Quotations About / On:
I believe a leaf of grass is no less than the journey-work of the stars.
(Walt Whitman (1819-1892), U.S. poet. "Song of Myself," sct. 31, Leaves of Grass (1855).)
The stars are the apexes of what triangles!
(Henry David Thoreau (1817-1862), U.S. philosopher, author, naturalist. Journals, entry for Oct. 5, 1847 (1906).
Thinking of Ralph Waldo Emerson, who had just set out on his second voyage to England, Thoreau wrote: "I just looked up at a fine twinkling star and thought that a voyager whom I know, now many days' sail from this coast, might possibly be looking up at that same star with me.")
Truly the stars were given for a consolation to man.
(Henry David Thoreau (1817-1862), U.S. philosopher, author, naturalist. "A Walk to Wachusett" (1843), in The Writings of Henry David Thoreau, vol. 5, p. 146, Houghton Mifflin (1906).)
Hitch your wagon to a star.
(Ralph Waldo Emerson (1803-1882), U.S. essayist, poet, philosopher. "Civilization," Society and Solitude (1870).)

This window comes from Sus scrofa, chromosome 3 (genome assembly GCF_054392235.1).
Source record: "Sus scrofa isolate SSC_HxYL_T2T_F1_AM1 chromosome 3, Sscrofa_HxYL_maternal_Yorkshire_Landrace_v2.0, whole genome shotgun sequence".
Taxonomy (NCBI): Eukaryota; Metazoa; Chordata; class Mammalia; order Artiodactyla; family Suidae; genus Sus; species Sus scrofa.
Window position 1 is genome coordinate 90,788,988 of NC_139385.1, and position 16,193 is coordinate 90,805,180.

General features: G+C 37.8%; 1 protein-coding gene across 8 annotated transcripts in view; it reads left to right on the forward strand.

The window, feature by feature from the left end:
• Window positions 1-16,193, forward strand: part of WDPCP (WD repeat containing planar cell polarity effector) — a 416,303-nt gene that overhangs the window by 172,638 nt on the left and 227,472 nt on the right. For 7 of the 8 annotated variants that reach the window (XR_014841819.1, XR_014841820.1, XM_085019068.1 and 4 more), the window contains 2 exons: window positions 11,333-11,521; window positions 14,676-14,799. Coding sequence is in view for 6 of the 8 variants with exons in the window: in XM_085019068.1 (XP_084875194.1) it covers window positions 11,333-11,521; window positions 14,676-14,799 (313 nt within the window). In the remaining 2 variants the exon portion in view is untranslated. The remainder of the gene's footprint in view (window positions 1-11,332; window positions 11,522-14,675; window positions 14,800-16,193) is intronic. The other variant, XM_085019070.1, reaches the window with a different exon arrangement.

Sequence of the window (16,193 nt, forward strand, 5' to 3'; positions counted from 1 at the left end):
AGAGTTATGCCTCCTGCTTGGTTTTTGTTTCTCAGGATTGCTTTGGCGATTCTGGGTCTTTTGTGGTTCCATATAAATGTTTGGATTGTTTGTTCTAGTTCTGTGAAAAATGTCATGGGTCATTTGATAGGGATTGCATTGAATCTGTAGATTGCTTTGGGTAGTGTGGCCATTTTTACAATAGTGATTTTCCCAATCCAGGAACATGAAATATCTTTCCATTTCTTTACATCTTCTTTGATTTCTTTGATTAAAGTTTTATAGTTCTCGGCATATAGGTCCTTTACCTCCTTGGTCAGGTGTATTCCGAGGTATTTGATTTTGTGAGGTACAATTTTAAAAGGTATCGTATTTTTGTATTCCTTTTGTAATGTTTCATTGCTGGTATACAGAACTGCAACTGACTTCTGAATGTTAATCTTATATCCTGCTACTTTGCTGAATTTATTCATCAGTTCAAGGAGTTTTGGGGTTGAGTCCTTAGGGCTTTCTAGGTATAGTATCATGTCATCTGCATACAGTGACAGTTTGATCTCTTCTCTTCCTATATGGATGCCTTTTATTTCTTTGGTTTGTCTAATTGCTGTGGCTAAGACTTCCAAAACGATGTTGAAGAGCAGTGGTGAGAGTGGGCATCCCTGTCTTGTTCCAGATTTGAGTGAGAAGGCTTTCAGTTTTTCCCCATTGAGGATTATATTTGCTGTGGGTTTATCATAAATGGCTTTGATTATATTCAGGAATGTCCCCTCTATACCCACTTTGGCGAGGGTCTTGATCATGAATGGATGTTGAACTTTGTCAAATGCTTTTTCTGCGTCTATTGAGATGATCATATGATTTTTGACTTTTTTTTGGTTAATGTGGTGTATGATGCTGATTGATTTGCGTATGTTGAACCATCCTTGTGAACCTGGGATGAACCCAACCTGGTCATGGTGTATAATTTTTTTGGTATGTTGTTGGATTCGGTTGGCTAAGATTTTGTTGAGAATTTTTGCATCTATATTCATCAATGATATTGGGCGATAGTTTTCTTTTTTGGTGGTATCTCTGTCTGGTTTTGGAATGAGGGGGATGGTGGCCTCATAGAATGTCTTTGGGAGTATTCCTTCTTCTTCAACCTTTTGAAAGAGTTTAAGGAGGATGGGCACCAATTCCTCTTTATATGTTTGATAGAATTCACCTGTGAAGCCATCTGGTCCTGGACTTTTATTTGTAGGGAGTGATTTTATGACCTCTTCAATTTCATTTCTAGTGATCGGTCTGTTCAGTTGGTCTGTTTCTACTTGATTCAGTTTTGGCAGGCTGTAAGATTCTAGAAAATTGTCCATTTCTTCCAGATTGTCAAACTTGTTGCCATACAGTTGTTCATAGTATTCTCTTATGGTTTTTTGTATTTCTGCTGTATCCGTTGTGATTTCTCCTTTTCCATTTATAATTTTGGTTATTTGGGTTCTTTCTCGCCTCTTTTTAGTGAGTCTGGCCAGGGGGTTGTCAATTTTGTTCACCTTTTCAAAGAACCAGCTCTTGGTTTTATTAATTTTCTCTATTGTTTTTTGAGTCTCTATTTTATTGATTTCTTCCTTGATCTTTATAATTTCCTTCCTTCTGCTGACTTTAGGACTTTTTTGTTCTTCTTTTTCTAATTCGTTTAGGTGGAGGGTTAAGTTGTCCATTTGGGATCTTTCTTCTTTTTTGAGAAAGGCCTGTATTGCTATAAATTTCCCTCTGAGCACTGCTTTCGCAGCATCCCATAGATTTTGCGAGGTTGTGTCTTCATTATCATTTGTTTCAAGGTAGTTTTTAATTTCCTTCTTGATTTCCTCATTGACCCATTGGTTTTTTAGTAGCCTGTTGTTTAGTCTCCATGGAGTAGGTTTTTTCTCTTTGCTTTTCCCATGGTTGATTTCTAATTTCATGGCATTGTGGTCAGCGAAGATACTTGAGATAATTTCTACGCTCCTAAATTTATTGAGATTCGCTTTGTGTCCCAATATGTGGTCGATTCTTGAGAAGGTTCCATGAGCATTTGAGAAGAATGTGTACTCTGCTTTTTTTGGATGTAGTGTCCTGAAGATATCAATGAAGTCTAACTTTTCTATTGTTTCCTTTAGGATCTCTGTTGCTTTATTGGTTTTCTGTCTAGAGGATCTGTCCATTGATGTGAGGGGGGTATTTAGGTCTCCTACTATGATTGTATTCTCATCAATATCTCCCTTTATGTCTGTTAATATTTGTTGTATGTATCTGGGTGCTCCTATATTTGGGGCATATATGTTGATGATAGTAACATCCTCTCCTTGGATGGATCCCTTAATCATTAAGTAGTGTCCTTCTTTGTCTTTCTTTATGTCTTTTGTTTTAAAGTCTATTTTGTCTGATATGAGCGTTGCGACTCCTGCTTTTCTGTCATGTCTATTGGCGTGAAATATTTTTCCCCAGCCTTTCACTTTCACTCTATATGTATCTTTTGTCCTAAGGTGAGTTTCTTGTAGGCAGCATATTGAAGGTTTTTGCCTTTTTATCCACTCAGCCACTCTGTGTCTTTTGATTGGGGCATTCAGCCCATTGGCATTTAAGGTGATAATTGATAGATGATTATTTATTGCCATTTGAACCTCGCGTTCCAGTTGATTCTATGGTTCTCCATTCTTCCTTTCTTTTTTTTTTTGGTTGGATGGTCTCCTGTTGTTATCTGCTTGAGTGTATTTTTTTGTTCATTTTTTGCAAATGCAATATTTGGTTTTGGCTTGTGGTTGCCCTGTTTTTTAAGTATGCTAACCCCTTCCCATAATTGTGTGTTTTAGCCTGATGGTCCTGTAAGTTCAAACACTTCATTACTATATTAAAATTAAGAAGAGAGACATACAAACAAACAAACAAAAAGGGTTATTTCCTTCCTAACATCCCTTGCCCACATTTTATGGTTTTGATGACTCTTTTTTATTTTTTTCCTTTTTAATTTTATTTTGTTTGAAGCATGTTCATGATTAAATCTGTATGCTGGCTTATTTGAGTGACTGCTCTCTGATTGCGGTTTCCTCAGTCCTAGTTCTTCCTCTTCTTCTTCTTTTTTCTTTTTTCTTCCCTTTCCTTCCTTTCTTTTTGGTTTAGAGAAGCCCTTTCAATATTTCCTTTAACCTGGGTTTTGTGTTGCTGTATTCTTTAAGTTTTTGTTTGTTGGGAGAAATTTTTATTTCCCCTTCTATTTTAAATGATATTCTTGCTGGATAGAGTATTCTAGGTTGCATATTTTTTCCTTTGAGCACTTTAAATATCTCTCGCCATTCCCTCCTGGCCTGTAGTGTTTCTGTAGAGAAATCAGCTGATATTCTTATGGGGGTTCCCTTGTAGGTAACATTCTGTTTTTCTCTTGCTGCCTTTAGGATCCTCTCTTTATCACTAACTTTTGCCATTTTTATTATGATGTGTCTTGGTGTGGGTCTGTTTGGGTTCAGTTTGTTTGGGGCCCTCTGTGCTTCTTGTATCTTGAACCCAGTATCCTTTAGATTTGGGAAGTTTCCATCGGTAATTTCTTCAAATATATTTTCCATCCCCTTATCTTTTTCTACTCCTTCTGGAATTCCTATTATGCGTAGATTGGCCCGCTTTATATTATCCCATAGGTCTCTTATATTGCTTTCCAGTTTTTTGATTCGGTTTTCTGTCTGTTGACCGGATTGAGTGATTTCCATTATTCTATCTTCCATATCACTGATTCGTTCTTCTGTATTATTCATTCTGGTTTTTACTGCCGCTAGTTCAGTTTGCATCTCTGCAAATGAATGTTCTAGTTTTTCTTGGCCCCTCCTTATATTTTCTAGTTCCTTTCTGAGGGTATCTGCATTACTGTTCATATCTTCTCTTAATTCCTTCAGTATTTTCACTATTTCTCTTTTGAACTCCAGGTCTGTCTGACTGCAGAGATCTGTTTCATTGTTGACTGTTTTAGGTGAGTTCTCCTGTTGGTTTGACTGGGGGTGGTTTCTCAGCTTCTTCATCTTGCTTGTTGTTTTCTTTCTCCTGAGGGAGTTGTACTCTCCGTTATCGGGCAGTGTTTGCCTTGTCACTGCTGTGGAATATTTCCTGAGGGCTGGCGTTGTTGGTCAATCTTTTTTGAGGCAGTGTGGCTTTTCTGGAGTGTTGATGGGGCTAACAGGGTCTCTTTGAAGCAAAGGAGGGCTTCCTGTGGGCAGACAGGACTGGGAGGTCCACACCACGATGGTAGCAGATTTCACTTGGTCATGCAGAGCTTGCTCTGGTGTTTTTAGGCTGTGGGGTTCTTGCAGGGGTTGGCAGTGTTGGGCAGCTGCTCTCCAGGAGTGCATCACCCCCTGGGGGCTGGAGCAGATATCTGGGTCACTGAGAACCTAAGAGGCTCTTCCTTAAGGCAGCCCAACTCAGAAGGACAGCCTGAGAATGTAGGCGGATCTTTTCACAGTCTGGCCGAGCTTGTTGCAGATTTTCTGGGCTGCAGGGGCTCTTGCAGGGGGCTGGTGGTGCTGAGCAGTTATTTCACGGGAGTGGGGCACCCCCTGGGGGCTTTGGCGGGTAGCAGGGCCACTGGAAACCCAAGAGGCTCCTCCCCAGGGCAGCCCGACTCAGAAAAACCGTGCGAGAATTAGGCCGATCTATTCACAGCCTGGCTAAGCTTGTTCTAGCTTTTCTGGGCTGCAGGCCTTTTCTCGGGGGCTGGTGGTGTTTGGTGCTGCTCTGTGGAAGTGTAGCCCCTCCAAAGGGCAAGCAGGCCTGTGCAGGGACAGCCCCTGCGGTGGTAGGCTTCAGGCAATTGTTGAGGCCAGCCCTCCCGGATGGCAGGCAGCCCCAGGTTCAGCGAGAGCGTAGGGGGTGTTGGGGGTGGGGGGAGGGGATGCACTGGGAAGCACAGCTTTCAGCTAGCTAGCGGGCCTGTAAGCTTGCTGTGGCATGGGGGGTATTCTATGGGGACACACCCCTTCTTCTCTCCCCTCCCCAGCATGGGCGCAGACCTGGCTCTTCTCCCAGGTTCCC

He whose face gives no light, shall never become a star.
(William Blake (1757-1827), British poet, painter, engraver. "Proverbs of Hell," plate 7, The Marriage of Heaven and Hell (1790-1793).)
The stars awaken a certain reverence, because though always present, they are inaccessible.
(Ralph Waldo Emerson (1803-1882), U.S. essayist, poet, philosopher. Nature, ch. 1 (1836, revised and repr. 1849).)
We are all in the gutter, but some of us are looking at the stars.
(Oscar Wilde (1854-1900), Anglo-Irish playwright, author. Lord Darlington, in Lady Windermere's Fan, act 3 (1893).)
My shooting star There I found you crouched in a ball of Light, I thought to myself; this is God's Angel.
(Dedication to my companion. A love so rich is what makes us all see what's true beauty in our eyes, and that is the man who took my words and made it all come alive.)
Who am I? , asked I the star twinkling, but got I not the answer.
(Who am I?)
To see who we truly are and come to know that each of us is part of every star.
(Mary Mc Creath)